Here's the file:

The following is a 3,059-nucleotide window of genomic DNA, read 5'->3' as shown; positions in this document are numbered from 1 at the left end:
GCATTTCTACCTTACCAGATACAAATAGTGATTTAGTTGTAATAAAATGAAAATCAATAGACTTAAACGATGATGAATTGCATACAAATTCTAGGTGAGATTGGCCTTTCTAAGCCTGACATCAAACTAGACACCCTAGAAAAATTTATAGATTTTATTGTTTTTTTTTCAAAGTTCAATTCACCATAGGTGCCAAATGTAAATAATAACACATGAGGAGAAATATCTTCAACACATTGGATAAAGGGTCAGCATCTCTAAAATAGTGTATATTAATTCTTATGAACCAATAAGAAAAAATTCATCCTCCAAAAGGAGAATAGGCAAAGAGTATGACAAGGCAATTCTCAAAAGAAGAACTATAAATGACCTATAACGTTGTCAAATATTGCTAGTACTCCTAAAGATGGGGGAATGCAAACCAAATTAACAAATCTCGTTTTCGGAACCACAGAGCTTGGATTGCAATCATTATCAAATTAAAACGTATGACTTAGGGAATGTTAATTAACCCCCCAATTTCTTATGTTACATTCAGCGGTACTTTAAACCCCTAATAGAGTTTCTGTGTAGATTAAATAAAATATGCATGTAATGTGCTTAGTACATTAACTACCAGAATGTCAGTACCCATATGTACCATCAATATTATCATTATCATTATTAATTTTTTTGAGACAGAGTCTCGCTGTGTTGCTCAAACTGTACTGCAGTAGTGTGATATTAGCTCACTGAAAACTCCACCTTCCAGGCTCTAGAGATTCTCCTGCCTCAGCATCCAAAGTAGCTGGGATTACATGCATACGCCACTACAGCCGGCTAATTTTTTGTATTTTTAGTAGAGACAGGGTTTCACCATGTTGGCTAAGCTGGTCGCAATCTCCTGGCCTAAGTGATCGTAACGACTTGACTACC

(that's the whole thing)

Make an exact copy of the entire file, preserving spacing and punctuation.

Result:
The following is a 3,059-nucleotide window of genomic DNA, read 5'->3' as shown; positions in this document are numbered from 1 at the left end:
GCATTTCTACCTTACCAGATACAAATAGTGATTTAGTTGTAATAAAATGAAAATCAATAGACTTAAACGATGATGAATTGCATACAAATTCTAGGTGAGATTGGCCTTTCTAAGCCTGACATCAAACTAGACACCCTAGAAAAATTTATAGATTTTATTGTTTTTTTTTCAAAGTTCAATTCACCATAGGTGCCAAATGTAAATAATAACACATGAGGAGAAATATCTTCAACACATTGGATAAAGGGTCAGCATCTCTAAAATAGTGTATATTAATTCTTATGAACCAATAAGAAAAAATTCATCCTCCAAAAGGAGAATAGGCAAAGAGTATGACAAGGCAATTCTCAAAAGAAGAACTATAAATGACCTATAACGTTGTCAAATATTGCTAGTACTCCTAAAGATGGGGGAATGCAAACCAAATTAACAAATCTCGTTTTCGGAACCACAGAGCTTGGATTGCAATCATTATCAAATTAAAACGTATGACTTAGGGAATGTTAATTAACCCCCCAATTTCTTATGTTACATTCAGCGGTACTTTAAACCCCTAATAGAGTTTCTGTGTAGATTAAATAAAATATGCATGTAATGTGCTTAGTACATTAACTACCAGAATGTCAGTACCCATATGTACCATCAATATTATCATTATCATTATTAATTTTTTTGAGACAGAGTCTCGCTGTGTTGCTCAAACTGTACTGCAGTAGTGTGATATTAGCTCACTGAAAACTCCACCTTCCAGGCTCTAGAGATTCTCCTGCCTCAGCATCCAAAGTAGCTGGGATTACATGCATACGCCACTACAGCCGGCTAATTTTTTGTATTTTTAGTAGAGACAGGGTTTCACCATGTTGGCTAAGCTGGTCGCAATCTCCTGGCCTAAGTGATCGTAACGACTTGACTACC